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  • Chad Womack

Chad Reviews "An American in Paris"

There is an old saying that big things often have small and humble beginnings. As George Gershwin sat at his piano in 1928, he would compose a symphonic poem that would eventually help to define who he was not just as a composer but as a man who firmly had his finger on the pulse of popular culture. Some 20 plus years later, the film adaptation of this quintessential work would take moviegoers on a musical journey that would help define the genre as well as garner massive critical acclaim, earning the Academy Award for Best Picture of 1951 and went on to inspire countless fans to not only love the art form more than ever but to pursue a career in it as well. I can personally attest to having conversations with people working in the Dallas theatre community citing “An American In Paris” as the single biggest reason they now do what they do, so it seems only fitting that it makes its long awaited return to the stage in a wonderfully lavish Broadway production, now playing at Fair Park Music Hall.

The story opens as the sun is setting World War II as Paris has begun its rebuilding process. American soldier Jerry Mulligan (Garen Scribner) becomes enamored not only with the city itself but also with a mysterious woman, Lise Dassin (Sara Esty) that keeps popping in and out of his life. After becoming fast friends with fellow American and composer Adam Hochberg (Etai Benson) as well as aspiring local nightclub performer Henri Baurel (Nick Spangler), the three men envision a bright future together in an attempt to leave the darkness of the last few years behind them. After making acquaintance with American philanthropist Milo Davenport (Emily Ferranti), they are launched into an artistic venture that will catapult them into the into the public eye with Lise as the muse that not only connects them but may very well threaten to tear them apart.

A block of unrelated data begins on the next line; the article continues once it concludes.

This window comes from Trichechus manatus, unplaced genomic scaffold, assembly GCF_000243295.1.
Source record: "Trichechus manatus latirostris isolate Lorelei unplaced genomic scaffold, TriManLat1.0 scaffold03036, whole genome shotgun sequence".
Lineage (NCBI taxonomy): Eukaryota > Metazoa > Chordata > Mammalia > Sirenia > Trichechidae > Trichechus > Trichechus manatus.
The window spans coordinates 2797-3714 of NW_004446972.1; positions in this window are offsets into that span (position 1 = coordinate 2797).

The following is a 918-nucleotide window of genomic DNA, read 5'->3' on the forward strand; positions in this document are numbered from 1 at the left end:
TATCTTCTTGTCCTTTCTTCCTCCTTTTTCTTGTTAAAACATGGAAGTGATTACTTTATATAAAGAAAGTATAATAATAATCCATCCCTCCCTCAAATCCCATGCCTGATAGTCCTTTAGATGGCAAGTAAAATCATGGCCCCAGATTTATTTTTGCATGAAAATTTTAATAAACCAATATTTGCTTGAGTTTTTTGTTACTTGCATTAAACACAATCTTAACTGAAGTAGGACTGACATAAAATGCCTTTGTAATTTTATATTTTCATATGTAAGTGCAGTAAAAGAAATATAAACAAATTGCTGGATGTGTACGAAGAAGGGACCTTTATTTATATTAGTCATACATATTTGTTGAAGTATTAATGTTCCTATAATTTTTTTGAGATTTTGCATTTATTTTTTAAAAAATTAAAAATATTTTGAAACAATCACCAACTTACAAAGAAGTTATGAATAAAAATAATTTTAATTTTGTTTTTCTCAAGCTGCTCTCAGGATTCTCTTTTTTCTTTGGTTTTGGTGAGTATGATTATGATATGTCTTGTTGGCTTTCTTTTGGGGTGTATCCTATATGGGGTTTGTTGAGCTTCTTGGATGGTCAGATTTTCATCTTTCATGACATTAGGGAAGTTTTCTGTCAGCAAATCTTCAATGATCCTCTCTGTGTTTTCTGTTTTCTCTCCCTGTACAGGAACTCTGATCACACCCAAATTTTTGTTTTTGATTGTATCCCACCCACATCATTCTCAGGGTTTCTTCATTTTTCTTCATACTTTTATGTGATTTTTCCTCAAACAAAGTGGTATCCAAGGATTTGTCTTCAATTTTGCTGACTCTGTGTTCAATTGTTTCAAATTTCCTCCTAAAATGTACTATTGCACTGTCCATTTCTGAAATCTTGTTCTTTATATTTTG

This production simply oozes classic Broadway musical in every sense of the word. Watching Garen Scribner channel the very essence of Gene Kelly in the role he created he created on screen is simply jaw dropping with Etai Benson and Emily Ferranti as true standouts as well, providing their own dry humor and wit at precisely the right amount. However, the single biggest contributor to this entire production is on the exquisite shoulders of the incredibly beautiful and enormously talented Sara Esty, and her performance as Lise is nothing short of miraculous. Whether she is showing her fragile vulnerability as a woman torn between love and duty or her overwhelming power on stage, she is one of the most accomplished dancers I have ever witnessed. And no, your eyes are NOT deceiving you, that is her twin sister Leigh-Ann Esty dancing in the Ensemble, who also plays the role of Lise in some performances! This is a truly delightful production that perfectly encapsulates what the Broadway musical is all about. It seems even more fitting that with the Oscar Season looming on the horizon with a musical as the lead contender for Best Picture that “An American in Paris” is currently dancing its way back into our hearts here in our own fair city. Experience it while you can.

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